This last comment illustrates some of the students’ perception that designing and implementing the online learning activities is time consuming for staff too, something that emerged quite clearly from staff focused evaluation.

Staff-focused evaluation

Early findings from staff focused evaluation were presented at the International Conference on eLearning (Fill, 2006). Since then the detailed transcripts of one-to-one interviews with sixteen key project staff have been analysed in detail and reported to the team. For the purposes of the current paper, the reflections of academic staff that pertain specifically to quality and time aspects are now considered.

As the project progressed, the teachers experienced at first hand the challenges posed by both the simplicity and complexity of blended learning (Garrison and Kanuka, 2004), as illustrated by the quotations below.

At its simplest, blended learning is the thoughtful integration of classroom face-to-face learning experiences with online learning experiences. (…) At the same time, there is considerable complexity in its implementation with the challenge of virtually limitless design possibilities and applicability to so many contexts. (Garrison and Kanuka, 2004, p.96).

I have never been involved, with my fellow geographers, or me myself doing it, in anything else where we have thought so long and hard about the constructive alignment of the learning we are creating, the learning objectives, the student experience, the assessment, the rationale, how it fits into the course, how much student contact time is involved, how it would transfer into other programmes. (From transcript of interview with a Professor, 2006)

This process (…) has led me to creating materials that are much deeper and much more active than I had before, that is they're doing real projects with real data, and because I'm so cloistered here in my academic job, I've gone out to people whom I know to be expert. (…) But I would never have got to the point of needing expert assistance had I not, through our methodology, greatly deepened and enriched the activities that I was engineering for students. (From transcript of interview with a Senior Lecturer, 2006)

The teachers had the continual support of learning technologists and educationalists and some ‘buy out’ of their teaching time, but several of them reported an overall drop in, what they termed, their ‘productivity’.

To do a proper job on this is incredibly time consuming. I will henceforth always work this way. The quality of the things I make is much better – the students might not always recognise this – but my productivity has gone way down because it takes so much longer to do something right. (From transcript of interview with a Senior Lecturer, 2006)

I did spend quite a lot of time on it, much more so than the support that was supposed to release my time. So it’s been a net sink of research output time. (From transcript of interview with a Senior Lecturer, 2006)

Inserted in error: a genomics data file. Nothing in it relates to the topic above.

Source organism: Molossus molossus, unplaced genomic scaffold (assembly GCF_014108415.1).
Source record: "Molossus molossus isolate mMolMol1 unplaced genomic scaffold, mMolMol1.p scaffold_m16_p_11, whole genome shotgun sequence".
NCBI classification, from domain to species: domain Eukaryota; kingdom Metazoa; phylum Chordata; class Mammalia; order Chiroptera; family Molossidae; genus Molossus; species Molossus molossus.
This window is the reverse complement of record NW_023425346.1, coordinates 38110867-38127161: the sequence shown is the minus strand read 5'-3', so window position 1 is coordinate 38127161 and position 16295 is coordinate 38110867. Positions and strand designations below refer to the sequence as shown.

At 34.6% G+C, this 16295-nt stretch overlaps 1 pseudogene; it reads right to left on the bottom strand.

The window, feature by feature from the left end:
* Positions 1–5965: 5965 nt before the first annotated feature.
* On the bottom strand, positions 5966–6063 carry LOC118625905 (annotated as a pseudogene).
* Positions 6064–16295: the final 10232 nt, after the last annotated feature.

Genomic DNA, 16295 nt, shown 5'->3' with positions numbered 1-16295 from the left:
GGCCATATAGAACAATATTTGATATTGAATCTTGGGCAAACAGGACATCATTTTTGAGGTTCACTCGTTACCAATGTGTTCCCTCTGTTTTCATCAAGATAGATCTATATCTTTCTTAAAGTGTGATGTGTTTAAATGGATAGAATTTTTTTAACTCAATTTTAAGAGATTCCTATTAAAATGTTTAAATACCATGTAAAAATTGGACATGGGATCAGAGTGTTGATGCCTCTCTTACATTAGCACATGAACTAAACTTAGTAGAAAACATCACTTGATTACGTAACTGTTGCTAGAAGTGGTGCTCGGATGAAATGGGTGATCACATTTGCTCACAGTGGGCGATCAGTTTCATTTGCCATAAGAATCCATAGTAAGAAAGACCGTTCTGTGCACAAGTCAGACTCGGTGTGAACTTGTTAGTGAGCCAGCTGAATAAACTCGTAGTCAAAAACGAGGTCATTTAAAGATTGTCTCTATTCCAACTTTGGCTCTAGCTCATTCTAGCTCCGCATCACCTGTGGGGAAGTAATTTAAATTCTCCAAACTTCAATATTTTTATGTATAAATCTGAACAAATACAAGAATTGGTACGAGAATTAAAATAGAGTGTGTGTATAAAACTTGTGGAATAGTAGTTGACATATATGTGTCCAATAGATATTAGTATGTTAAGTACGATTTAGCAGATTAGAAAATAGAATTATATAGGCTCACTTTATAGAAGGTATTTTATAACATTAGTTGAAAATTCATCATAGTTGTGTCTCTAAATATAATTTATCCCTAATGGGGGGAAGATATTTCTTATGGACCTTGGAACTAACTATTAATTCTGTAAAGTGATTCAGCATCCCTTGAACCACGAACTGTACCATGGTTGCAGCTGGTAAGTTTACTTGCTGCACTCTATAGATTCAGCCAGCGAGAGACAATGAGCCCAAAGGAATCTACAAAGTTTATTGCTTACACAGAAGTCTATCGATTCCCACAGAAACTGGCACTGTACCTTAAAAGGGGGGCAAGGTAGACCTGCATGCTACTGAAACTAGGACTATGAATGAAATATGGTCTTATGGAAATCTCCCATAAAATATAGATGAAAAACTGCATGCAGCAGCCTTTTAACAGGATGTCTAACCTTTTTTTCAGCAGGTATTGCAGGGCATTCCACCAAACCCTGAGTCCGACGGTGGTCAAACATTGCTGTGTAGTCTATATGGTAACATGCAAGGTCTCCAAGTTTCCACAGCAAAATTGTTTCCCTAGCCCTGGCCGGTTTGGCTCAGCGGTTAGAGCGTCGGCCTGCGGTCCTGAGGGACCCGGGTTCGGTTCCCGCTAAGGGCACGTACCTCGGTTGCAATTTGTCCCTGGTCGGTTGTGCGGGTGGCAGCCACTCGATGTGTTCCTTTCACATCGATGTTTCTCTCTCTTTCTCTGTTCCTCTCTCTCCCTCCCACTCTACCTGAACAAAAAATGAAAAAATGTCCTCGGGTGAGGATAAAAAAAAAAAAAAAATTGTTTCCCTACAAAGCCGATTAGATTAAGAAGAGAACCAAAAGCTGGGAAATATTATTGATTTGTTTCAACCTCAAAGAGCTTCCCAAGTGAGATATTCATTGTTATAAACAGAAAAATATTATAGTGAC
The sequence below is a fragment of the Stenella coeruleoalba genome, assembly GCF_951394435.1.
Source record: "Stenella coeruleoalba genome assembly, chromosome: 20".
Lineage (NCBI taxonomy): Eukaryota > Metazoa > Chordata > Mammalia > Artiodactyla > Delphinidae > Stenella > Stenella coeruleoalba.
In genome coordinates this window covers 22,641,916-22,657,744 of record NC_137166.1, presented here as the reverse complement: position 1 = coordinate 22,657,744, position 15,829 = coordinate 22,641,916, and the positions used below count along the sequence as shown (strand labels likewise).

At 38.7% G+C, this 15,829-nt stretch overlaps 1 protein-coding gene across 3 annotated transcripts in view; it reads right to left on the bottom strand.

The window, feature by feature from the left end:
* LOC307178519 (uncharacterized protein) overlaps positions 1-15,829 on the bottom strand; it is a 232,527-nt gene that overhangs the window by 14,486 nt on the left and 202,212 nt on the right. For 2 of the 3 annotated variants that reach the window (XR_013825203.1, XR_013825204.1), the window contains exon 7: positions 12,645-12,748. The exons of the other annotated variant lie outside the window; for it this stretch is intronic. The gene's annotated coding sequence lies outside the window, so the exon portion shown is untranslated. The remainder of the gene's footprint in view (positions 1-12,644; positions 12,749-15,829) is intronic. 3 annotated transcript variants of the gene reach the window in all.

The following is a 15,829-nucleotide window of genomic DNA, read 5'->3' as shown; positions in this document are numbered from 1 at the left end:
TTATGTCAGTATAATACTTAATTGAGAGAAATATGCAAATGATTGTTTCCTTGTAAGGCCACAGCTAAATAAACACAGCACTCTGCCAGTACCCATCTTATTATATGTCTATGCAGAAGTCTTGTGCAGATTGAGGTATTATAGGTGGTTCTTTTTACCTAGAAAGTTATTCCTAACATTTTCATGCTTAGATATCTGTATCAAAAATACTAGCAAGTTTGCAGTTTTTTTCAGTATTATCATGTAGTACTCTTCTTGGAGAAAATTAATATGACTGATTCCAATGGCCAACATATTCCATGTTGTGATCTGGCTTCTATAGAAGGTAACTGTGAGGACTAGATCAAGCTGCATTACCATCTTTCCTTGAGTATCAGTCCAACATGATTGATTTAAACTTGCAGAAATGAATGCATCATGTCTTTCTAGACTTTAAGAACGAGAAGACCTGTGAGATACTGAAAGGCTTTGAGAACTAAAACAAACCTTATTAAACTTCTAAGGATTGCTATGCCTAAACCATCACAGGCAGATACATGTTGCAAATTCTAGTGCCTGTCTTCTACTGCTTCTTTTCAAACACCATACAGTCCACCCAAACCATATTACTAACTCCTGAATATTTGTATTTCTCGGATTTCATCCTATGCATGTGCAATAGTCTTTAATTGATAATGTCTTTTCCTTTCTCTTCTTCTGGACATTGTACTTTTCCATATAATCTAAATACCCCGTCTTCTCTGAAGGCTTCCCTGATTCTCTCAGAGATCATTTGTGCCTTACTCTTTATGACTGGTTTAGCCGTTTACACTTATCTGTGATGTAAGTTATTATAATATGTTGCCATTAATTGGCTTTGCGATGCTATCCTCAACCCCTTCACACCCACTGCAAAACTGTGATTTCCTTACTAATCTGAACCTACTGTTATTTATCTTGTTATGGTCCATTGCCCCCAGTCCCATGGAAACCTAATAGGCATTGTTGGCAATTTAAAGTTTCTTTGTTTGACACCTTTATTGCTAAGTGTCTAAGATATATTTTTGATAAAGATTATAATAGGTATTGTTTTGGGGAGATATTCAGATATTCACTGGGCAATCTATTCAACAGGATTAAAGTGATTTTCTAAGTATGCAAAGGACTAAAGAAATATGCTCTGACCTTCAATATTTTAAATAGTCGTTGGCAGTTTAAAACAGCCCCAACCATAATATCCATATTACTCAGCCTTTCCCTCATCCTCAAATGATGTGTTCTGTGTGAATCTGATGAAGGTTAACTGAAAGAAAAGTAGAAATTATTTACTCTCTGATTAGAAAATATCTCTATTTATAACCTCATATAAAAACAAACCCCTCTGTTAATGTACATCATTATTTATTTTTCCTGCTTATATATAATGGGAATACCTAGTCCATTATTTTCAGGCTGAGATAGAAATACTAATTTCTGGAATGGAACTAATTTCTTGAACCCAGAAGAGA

The aspects that they appear to have found particularly time consuming include the additional thought that goes into the overall pedagogic design when there are online learning components; getting programme approval for blended learning units; and monitoring and/or contributing to online activities such as discussion boards. Finding or creating appropriate online resources and mounting them in the various virtual learning environments was delegated to some extent to other project members, but the teachers were involved in testing and approving them, inevitably an iterative and time-consuming process. One team member who combined both roles, creating online learning activities from scratch and teaching on a unit that adopted the blended learning approach, commented:

eLearning is not only about saving you time, it’s about enhancing the student experience. (...) My perception is that there is an expectation of time saving and not about how much effort is involved in creation and just how difficult it is to do some things that you think would be quite straightforward, but then not an appreciation of how easy it is to do other things. (From transcript of interview with a Teaching Fellow, 2005)

One of the relatively ‘easy things’ to do via the online infrastructure is to provide timely advice and feedback which remains available to the cohort, something that is valued by the students and contributes to their perception of quality.

Given that there were 70 people on the course this time around, that lot couldn’t be taught in less than probably three runs of the practical class, they wouldn't all be doing it at the same time and they would not get the archive of response nor the frequency of response that we've been able to deliver online. When you look at what they say, one of the good points was getting feedback from the course tutor the next day, in some cases immediately, which would never be available in the conventional framework. (From transcript of interview with a Professor, 2006)

Timeliness is crucial, however, and the teachers involved in this project learnt how important it is to set student expectations carefully in this area and then ensure that they are met. Mazzolini and Maddison (2006) offer some interesting advice for online instructors in this regard.